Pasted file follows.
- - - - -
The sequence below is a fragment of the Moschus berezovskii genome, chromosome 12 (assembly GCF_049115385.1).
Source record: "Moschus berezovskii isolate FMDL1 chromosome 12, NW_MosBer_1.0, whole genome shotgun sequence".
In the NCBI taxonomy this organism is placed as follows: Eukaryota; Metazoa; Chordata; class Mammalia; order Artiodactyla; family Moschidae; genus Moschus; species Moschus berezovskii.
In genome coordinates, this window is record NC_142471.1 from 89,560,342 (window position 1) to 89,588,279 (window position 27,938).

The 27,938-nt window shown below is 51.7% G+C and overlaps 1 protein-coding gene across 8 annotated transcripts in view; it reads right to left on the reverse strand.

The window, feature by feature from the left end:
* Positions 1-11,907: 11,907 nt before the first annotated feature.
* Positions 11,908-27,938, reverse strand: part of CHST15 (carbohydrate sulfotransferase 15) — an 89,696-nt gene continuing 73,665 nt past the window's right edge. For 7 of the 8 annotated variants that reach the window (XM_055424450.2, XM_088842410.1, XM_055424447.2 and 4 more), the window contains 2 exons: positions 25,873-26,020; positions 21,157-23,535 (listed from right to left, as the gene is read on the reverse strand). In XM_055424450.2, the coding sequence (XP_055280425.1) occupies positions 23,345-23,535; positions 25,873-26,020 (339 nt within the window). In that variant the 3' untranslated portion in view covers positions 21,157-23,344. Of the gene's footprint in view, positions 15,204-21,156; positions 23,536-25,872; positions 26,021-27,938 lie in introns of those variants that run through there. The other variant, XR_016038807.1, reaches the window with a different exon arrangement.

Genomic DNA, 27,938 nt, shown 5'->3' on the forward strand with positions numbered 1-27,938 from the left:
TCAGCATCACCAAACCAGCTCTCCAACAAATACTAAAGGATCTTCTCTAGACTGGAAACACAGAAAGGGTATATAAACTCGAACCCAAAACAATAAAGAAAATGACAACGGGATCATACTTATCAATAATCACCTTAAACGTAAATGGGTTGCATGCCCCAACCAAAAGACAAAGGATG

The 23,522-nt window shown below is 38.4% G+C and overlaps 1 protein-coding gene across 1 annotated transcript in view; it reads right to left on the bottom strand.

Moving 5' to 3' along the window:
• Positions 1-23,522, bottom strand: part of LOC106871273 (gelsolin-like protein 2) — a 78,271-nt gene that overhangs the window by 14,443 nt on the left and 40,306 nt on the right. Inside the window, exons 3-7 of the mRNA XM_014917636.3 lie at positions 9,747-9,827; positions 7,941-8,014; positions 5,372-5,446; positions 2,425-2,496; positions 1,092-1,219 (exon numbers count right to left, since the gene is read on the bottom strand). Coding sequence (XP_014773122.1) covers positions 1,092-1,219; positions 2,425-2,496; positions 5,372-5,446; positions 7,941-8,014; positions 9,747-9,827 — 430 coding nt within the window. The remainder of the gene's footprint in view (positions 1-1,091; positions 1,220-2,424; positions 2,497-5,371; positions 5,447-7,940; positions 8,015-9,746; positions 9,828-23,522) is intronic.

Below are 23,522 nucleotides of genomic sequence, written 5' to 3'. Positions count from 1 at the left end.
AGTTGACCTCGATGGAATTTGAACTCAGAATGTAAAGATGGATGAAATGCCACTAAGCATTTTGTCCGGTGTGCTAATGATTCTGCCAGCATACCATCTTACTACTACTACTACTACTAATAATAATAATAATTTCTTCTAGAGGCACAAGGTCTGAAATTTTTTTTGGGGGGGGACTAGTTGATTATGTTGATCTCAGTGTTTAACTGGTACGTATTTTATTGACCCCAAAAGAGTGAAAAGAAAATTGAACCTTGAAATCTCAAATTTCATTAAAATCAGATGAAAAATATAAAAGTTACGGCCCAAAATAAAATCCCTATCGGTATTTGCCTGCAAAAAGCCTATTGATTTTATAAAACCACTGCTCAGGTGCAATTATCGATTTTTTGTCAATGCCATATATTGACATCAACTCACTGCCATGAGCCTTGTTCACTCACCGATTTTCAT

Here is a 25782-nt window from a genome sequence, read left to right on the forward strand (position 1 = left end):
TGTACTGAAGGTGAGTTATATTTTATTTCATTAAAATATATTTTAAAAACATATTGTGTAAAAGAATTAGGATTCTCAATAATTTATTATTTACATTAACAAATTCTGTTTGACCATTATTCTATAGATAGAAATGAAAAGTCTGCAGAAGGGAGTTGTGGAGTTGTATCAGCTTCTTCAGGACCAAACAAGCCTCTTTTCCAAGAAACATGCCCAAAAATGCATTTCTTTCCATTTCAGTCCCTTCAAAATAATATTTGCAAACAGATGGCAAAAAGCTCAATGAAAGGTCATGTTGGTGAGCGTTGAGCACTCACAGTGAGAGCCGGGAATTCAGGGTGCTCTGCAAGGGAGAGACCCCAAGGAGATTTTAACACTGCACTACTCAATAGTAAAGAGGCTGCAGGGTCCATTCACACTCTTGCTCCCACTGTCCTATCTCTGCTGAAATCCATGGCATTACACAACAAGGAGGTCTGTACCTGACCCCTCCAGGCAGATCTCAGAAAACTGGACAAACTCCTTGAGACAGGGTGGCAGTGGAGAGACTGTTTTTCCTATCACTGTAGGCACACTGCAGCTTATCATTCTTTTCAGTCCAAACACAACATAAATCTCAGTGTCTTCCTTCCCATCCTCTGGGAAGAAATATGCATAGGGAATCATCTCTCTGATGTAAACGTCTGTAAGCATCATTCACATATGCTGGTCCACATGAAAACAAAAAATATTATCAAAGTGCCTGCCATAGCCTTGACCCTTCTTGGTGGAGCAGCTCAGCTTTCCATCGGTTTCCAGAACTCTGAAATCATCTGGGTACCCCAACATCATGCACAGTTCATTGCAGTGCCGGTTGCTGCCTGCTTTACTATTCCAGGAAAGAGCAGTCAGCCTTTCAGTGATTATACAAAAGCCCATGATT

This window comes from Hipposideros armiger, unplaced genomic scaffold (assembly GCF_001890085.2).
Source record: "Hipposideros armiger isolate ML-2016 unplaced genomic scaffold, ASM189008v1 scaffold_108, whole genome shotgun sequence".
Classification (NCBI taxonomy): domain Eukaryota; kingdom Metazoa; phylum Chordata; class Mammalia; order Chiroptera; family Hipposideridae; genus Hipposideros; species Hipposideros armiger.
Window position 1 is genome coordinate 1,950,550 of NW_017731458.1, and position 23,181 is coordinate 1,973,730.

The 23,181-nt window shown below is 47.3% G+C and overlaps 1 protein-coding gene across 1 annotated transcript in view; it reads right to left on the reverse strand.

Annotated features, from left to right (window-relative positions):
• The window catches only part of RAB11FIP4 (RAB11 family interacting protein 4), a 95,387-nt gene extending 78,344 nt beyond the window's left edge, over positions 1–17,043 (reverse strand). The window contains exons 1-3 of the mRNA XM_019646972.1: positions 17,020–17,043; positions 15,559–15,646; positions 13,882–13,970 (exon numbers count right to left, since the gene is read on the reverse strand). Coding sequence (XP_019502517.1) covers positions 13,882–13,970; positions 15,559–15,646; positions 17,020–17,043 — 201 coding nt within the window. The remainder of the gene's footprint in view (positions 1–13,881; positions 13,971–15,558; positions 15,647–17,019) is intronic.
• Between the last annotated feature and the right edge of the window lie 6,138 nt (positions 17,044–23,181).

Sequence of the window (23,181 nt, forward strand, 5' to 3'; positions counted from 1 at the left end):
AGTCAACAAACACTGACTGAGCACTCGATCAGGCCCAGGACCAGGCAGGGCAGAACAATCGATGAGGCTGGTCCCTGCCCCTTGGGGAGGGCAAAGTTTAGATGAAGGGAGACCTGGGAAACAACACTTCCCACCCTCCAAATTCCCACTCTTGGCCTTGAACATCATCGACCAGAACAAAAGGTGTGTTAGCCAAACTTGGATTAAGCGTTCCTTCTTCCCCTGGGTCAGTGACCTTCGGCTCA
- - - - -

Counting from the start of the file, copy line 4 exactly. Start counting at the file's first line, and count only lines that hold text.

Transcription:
In genome coordinates, this window is record NC_142471.1 from 89,560,342 (window position 1) to 89,588,279 (window position 27,938).